Penelope and Odysseus [Penelopa și Ulise] (1976-1981)

Seven episodes; 10 min. each; Romania (no subtitles); dir. Luminiţa Cazacu

The “Penelope and Odysseus” series is made up of seven episodes that take on the story of the heroic couple from a comical feminist perspective in a precious visual style. The films include:

1976 Condiţia Penelopei (Penelope’s Condition)

1977 Penelopa și cele 9 muze (Penelope and the 9 Muses)

1977 După amiezile Penelopei (Penelope’s Afternoons)

1979 Penelopa în templul artei (Penelope in the Temple of Art)

1980 Maratonul Penelopei (Penelope’s Marathon)

1980 Penelopa și Scufița Roșie (Penelope and Little Red Riding Hood)

1981 Penelopa și uriașii cei răi (Penelope and the Wicked Giants)

In each film, the long-suffering heroine of the Odyssey is depicted as “the embodiment of calm and patient, gentle and forgiving femininity,” as she deals with different challenges typically faced by women in contemporary society — e.g., male prejudice, professional achievement, jealousy, the rigors of fashion, stress and the many demands on women’s time — though she always forgives Odysseus’ transgressions. The films treat these issues in a humorous way, often tinged with light irony and sarcasm, which is introduced by off-screen commentators (famous Romanian actors Toma Caragiu and Octavian Cotescu).

Part of the films’ humor also derives from the juxtaposition of elements of modern civilization, such as electric appliances, appearing in the ancient setting (a la The Flinstones).


The Argonauts / Colchis [Аргонавты / Колхида] (1936)

View the film here:

10 min.; Georgia/USSR; dir. V. Mujiri

In 1936, after its incorporation into the USSR, the Republic of Georgia produced this short as its first animated film. The ten-minute film was not a straightforward retelling of Jason and Medea’s adventures in Colchis; rather, it deployed Jason as a symbol of the Soviet state’s “heroic” efforts to drain the region’s marshes and transform them into productive agricultural land. He promises Medea a garden, and undertakes to destroy the malarial mosquitoes and the cavalry of frogs that live in the area. Once he succeeds in this endeavor, he gives Medea the Golden Fleece and the two find seeds to plant fruit trees. The film appears to be the earliest animated treatment of Greek epic ever made in Russia.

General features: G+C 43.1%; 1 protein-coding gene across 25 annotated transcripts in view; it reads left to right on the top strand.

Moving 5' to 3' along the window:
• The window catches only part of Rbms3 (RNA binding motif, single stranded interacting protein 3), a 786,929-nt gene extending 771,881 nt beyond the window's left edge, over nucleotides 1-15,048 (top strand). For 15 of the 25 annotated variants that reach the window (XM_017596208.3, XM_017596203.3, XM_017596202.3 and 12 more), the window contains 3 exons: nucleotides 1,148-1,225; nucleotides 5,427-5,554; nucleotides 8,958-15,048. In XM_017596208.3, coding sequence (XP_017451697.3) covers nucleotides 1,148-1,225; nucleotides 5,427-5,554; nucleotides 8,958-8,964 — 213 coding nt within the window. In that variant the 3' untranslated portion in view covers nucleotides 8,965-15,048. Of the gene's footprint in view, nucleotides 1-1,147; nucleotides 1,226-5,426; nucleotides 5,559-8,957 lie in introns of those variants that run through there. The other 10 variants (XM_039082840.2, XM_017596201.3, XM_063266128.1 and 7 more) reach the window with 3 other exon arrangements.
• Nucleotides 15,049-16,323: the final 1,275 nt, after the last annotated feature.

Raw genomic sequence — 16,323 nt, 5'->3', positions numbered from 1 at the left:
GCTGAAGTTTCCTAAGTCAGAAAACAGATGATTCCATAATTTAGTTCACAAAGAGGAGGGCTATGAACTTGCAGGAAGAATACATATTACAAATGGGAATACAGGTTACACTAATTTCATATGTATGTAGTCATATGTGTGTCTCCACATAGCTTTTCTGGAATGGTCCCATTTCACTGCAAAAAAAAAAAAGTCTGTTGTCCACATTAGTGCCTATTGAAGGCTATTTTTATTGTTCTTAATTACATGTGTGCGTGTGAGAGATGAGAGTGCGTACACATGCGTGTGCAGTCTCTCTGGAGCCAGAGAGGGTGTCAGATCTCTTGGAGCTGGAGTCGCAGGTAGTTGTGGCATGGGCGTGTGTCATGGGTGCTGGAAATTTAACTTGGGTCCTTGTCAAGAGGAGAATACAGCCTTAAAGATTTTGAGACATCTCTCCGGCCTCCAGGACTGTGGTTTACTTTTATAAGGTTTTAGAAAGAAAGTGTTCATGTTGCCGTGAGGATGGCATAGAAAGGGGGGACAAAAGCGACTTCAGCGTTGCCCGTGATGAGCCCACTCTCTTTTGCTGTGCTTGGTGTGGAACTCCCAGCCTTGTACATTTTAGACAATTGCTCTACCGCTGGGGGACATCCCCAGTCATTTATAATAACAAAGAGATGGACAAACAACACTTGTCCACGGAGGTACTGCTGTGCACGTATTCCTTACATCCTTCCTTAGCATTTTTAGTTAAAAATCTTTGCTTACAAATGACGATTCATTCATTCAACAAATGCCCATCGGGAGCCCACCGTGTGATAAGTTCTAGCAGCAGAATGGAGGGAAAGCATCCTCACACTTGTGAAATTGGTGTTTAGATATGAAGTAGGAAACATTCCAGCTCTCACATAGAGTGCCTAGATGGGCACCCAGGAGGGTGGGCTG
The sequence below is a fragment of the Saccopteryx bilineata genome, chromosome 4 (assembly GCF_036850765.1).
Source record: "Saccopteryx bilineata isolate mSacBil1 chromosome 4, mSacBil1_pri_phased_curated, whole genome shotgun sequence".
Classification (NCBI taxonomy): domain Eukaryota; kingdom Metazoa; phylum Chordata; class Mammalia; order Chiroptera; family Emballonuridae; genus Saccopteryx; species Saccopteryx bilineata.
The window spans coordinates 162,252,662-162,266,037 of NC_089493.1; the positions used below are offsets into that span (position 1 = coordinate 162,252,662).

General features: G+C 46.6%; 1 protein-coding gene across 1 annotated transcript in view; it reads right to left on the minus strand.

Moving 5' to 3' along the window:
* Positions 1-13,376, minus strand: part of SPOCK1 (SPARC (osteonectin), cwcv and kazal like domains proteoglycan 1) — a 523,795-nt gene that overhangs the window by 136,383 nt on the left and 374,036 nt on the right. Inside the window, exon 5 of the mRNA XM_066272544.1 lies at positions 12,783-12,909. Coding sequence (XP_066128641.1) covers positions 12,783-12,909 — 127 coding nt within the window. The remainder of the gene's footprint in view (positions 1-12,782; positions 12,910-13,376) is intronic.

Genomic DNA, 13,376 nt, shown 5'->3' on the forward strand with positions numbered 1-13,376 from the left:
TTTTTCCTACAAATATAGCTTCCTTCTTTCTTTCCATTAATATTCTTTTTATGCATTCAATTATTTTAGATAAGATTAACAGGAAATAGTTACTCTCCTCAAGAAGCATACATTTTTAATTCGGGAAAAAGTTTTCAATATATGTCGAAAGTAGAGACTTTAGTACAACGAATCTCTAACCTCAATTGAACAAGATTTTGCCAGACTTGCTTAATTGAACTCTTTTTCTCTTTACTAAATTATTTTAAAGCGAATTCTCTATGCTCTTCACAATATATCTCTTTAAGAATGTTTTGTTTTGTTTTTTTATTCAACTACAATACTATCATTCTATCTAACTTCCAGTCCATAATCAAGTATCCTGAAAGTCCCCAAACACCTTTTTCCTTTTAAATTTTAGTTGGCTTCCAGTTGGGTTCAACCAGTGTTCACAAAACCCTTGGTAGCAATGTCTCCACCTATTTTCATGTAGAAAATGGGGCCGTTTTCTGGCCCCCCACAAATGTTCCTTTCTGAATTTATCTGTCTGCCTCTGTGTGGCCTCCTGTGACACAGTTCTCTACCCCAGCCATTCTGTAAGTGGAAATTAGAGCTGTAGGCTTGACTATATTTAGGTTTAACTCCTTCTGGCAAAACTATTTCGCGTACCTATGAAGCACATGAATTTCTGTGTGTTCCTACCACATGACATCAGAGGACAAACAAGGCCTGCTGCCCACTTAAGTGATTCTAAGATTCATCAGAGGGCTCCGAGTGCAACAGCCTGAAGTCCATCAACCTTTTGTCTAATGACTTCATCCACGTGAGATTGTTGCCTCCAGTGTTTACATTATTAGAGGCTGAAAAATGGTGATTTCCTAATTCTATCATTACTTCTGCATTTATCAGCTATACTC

Hercules: The Invincible Hero (1997)

43 min.; English; dir. Alessandro and Gloria Bulath, produced by AVO Film Edizioni

From the DVD cover: “Hercules, Jupiter’s favourite son and his little friend cloppete, King Krinios’ centaur son, are on a journey to the city of a Hundred Centaurs…what starts out as a mere stroll develops into one of his most exciting adventures! The adventure is also tainted with the prospect of Hercules meeting his true love! However Hercules must face an assortment of deadly enemies on his quest such as the multi-headed sea monster and the ferocious lion. The story delivers a series of cliffhangers where our hero is led to the dark and dangerous depths of the realm of the Dead World.”

This exceptionally low-budget, Italian-produced film is an “unofficial remake” of the Disney feature, “with the addition of elements ripped from the sci-fi/fantasy series Masters of the Universe,” according to Martin Lindner (‘Mythology for the Young at Heart’, 2017).

Aries: Shinwa no Seiza Miya [アリーズ 神話の星座宮] (1990)

45 min; Japanese; based on a shojo manga series by Rurika Fuyuki

This romance and fantasy-inspired OVA anime adapts the story of Hades and Persephone, giving it a modern twist. Middle school student Arisa Sakura starts a fortune-telling club at her school. Through her rivalry with another student, the astronomy club founder, she learns that many students at her school are actually Greek gods reincarnated who still possess great powers. This includes Arisa herself, who is a second incarnation of Persephone, though she does not recall her past life. It also includes Amano Sho, a classmate who is Hades reincarnated and with whom she is destined to fall in love all over again. Amano recalls Arisa’s tragic past life experience and he does not to lose her again. He therefore fights to protect her, in particular from Zeus, who wants access to the unique power she holds: the ability to revive the Titan.

The storyline is very similar to that of Sailor Moon and may have inspired it, though there is much more direct engagement with Greek mythology here. The real mystery is why it is titled Aries, since, as far as I can tell, he does not figure as a character in the film or the manga!


Cupidon (2012)

8 min.; France; no dialog; dir. Simon BAU, Clémentine CHOPLAIN, Marie ECARLAT, Benoit HUGUET, Julien SOULAGE